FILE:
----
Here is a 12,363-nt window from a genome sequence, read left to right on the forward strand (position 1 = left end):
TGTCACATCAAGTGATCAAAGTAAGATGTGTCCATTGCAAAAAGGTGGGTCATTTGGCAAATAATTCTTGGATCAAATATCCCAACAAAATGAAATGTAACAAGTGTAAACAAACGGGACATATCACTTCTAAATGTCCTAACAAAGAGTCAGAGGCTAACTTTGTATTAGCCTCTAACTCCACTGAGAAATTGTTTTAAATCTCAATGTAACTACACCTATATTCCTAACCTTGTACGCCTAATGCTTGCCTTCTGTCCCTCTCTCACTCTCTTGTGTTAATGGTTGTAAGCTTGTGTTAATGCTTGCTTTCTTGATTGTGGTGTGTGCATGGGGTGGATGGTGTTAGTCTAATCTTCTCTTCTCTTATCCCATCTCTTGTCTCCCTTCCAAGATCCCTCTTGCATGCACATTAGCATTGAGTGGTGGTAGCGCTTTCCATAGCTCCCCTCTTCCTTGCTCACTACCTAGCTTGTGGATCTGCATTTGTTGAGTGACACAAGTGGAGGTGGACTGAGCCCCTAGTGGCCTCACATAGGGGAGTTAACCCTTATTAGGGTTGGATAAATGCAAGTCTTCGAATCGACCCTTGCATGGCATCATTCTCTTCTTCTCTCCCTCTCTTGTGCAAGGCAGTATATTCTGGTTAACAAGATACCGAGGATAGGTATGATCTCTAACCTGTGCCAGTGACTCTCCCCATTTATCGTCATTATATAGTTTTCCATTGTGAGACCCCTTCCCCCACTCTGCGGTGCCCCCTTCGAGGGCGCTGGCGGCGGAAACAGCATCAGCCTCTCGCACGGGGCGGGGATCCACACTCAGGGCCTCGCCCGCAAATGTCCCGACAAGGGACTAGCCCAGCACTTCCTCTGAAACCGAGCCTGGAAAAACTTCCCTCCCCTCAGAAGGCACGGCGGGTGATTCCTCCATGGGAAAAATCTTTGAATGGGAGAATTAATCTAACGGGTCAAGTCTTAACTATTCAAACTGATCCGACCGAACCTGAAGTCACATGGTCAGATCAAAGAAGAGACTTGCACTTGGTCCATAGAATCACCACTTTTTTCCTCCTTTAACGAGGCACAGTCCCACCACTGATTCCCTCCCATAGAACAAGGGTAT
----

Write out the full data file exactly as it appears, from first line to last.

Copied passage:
Here is a 12,363-nt window from a genome sequence, read left to right on the forward strand (position 1 = left end):
TGTCACATCAAGTGATCAAAGTAAGATGTGTCCATTGCAAAAAGGTGGGTCATTTGGCAAATAATTCTTGGATCAAATATCCCAACAAAATGAAATGTAACAAGTGTAAACAAACGGGACATATCACTTCTAAATGTCCTAACAAAGAGTCAGAGGCTAACTTTGTATTAGCCTCTAACTCCACTGAGAAATTGTTTTAAATCTCAATGTAACTACACCTATATTCCTAACCTTGTACGCCTAATGCTTGCCTTCTGTCCCTCTCTCACTCTCTTGTGTTAATGGTTGTAAGCTTGTGTTAATGCTTGCTTTCTTGATTGTGGTGTGTGCATGGGGTGGATGGTGTTAGTCTAATCTTCTCTTCTCTTATCCCATCTCTTGTCTCCCTTCCAAGATCCCTCTTGCATGCACATTAGCATTGAGTGGTGGTAGCGCTTTCCATAGCTCCCCTCTTCCTTGCTCACTACCTAGCTTGTGGATCTGCATTTGTTGAGTGACACAAGTGGAGGTGGACTGAGCCCCTAGTGGCCTCACATAGGGGAGTTAACCCTTATTAGGGTTGGATAAATGCAAGTCTTCGAATCGACCCTTGCATGGCATCATTCTCTTCTTCTCTCCCTCTCTTGTGCAAGGCAGTATATTCTGGTTAACAAGATACCGAGGATAGGTATGATCTCTAACCTGTGCCAGTGACTCTCCCCATTTATCGTCATTATATAGTTTTCCATTGTGAGACCCCTTCCCCCACTCTGCGGTGCCCCCTTCGAGGGCGCTGGCGGCGGAAACAGCATCAGCCTCTCGCACGGGGCGGGGATCCACACTCAGGGCCTCGCCCGCAAATGTCCCGACAAGGGACTAGCCCAGCACTTCCTCTGAAACCGAGCCTGGAAAAACTTCCCTCCCCTCAGAAGGCACGGCGGGTGATTCCTCCATGGGAAAAATCTTTGAATGGGAGAATTAATCTAACGGGTCAAGTCTTAACTATTCAAACTGATCCGACCGAACCTGAAGTCACATGGTCAGATCAAAGAAGAGACTTGCACTTGGTCCATAGAATCACCACTTTTTTCCTCCTTTAACGAGGCACAGTCCCACCACTGATTCCCTCCCATAGAACAAGGGTAT